Hagerstown in Washington County, Maryland — The American Northeast (Mid-Atlantic)
Fighting House to House, Yard to Yard
When Sheriff Edward Mobley marched off to war in 1862, he moved his family from the jailer’s house on Jonathan Street to East Washington Street to be near his parents who lived here.
On July 6, 1863 Union cavalrymen entering the City from Funkstown encountered Confederate cavalry and infantry descending through the town from the north. A pitched battle in the streets ensued, blue and gray horsemen clashing in the streets, fighting from yard to yard and alley to alley. Union General Kilpatrick’s cavalry pushed the Confederates back as far as Church Street before the rebels were reinforced and counterattacked, driving the Union cavalry toward Williamsport.
During the counterattack, a detachment of troopers from the 1st Vermont Cavalry were cut off from the rest of their regiment while fighting through these yards. The Mobleys and their neighbors called the men into their homes and hid them for several days until the town was re-occupied by Union forces on July 13th. Some of the Vermonters were even loaned civilian clothes which allowed them to go out and mingle among the Confederate occupiers who assumed they were Hagerstown residents.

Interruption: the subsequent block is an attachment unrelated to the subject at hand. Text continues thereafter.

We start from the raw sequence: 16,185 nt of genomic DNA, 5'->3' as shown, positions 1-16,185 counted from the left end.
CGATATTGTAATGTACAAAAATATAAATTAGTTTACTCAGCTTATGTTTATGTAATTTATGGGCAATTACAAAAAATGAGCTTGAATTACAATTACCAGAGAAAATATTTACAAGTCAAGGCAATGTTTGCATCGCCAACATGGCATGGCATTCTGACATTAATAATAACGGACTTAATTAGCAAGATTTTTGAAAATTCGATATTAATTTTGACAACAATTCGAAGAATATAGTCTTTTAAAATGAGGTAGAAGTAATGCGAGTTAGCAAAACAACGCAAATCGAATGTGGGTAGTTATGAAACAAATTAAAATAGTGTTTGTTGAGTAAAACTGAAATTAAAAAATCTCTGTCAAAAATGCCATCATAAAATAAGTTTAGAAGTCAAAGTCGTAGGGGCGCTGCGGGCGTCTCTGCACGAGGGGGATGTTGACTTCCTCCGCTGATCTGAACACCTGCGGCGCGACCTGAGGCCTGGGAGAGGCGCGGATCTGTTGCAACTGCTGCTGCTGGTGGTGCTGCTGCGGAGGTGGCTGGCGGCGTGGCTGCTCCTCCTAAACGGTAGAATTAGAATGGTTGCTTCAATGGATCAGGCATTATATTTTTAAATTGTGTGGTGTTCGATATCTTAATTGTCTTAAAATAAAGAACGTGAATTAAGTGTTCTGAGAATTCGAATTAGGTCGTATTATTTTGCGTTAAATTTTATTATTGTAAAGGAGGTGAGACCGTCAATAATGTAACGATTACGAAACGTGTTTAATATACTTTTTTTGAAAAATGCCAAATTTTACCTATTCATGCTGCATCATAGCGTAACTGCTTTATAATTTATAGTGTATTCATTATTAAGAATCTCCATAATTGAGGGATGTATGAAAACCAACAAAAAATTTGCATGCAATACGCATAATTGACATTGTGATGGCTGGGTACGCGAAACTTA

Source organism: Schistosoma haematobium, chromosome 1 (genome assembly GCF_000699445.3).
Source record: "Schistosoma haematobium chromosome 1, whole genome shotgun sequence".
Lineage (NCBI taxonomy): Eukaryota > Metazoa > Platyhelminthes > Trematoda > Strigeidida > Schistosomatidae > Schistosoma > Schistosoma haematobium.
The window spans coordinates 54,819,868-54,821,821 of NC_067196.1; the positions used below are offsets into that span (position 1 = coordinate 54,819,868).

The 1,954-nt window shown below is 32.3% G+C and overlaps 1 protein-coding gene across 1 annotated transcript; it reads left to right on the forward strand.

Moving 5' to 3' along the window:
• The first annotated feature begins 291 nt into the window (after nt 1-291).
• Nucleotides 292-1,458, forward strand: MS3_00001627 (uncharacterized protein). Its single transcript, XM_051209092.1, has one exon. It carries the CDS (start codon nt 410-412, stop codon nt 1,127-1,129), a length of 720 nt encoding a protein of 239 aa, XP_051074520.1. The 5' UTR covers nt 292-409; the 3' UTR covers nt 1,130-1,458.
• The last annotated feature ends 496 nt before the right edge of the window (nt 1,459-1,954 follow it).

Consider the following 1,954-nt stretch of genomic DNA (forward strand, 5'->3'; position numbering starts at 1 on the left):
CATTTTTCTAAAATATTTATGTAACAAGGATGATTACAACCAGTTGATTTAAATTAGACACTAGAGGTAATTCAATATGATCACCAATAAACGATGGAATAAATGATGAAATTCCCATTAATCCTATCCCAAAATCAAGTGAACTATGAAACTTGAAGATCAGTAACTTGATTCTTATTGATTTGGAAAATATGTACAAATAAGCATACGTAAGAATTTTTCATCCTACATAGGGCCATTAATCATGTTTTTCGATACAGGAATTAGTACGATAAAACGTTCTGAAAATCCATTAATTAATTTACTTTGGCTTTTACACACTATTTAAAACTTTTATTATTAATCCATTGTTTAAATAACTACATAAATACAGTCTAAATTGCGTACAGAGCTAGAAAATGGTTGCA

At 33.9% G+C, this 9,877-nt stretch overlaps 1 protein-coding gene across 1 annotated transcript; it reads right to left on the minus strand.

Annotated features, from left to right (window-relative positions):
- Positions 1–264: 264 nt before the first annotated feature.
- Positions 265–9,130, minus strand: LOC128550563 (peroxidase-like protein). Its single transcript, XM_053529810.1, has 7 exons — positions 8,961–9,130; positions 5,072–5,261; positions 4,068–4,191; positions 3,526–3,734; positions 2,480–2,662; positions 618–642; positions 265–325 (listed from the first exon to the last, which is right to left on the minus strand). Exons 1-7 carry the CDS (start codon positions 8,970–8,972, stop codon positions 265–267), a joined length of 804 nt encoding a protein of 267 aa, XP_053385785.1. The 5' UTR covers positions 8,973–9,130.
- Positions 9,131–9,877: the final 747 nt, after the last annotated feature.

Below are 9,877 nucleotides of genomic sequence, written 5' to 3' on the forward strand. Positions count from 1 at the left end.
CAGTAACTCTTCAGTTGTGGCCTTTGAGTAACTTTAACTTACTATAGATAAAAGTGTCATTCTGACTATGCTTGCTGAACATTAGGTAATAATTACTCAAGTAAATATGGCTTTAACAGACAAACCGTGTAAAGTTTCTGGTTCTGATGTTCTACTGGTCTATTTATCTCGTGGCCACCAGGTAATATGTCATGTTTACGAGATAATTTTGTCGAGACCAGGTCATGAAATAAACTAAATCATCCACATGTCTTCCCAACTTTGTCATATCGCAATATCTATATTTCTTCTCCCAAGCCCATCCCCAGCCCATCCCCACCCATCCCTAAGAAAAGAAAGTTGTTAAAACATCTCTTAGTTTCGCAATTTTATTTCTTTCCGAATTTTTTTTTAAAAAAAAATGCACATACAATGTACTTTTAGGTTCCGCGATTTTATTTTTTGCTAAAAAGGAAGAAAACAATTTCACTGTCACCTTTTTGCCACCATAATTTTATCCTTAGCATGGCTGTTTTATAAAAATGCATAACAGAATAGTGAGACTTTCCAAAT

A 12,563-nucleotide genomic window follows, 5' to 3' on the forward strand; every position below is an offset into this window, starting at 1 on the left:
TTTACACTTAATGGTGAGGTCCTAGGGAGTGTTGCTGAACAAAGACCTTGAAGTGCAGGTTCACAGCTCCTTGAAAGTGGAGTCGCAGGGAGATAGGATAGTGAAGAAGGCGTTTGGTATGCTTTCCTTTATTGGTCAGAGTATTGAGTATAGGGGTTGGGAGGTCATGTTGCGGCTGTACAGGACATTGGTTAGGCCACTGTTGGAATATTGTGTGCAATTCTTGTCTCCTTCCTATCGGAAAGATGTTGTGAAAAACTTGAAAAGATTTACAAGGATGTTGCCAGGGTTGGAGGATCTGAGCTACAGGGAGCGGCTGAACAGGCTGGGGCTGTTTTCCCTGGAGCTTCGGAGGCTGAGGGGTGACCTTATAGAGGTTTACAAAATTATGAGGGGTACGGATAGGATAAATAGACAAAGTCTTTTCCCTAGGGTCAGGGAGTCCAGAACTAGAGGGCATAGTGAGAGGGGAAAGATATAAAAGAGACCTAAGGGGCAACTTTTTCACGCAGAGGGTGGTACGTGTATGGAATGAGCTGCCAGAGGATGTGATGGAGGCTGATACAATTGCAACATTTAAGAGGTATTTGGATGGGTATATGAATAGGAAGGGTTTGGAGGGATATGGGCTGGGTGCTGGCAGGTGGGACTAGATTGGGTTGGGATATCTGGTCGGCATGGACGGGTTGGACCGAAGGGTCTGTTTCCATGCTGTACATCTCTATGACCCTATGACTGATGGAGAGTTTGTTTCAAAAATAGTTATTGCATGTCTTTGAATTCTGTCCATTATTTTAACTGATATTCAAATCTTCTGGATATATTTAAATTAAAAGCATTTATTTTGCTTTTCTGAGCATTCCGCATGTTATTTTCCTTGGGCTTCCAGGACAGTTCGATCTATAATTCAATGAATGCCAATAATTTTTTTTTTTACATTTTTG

Erected by Maryland Heritage Area.
Topics. This historical marker is listed in this topic list: War, US Civil.
Location. 39° 38.557′ N, 77° 43.113′ W. Marker is in Hagerstown, Maryland, in Washington County. Marker is at the intersection of East Franklin Street and Renaissance Way aka Cramer Alley, on the right when traveling east on East Franklin Street. Marker is in a parking lot on the south side of E Franklin Street. Touch for map. Marker is at or near this postal address: near 29 E Franklin St, Hagerstown MD 21740, United States of America. Touch for directions.
Other nearby markers. At least 8 other markers are within walking distance of this marker. Ransom of Hagerstown (about 300 feet away, measured in a direct line); Gettysburg Campaign (about 300 feet away); Hagerstown (about 400 feet away); Second Battle of Hagerstown (about 400 feet away); First Battle of Hagerstown (about 400 feet away); Military Occupation (about 400 feet away); Treatment of the Wounded (about 400 feet away); Hagerstown Ransomed (about 500 feet away). Touch for a list and map of all markers in Hagerstown.
Credits. This page was last revised on September 27, 2019. It was originally submitted on October 26, 2012, by Don Morfe of Baltimore, Maryland. This page has been viewed 414 times since then and 8 times this year. Last updated on September 20, 2019, by Larry Gertner of New York, New York. Photo 1. submitted on October 26, 2012, by Don Morfe of Baltimore, Maryland. • Bill Pfingsten was the editor who published this page.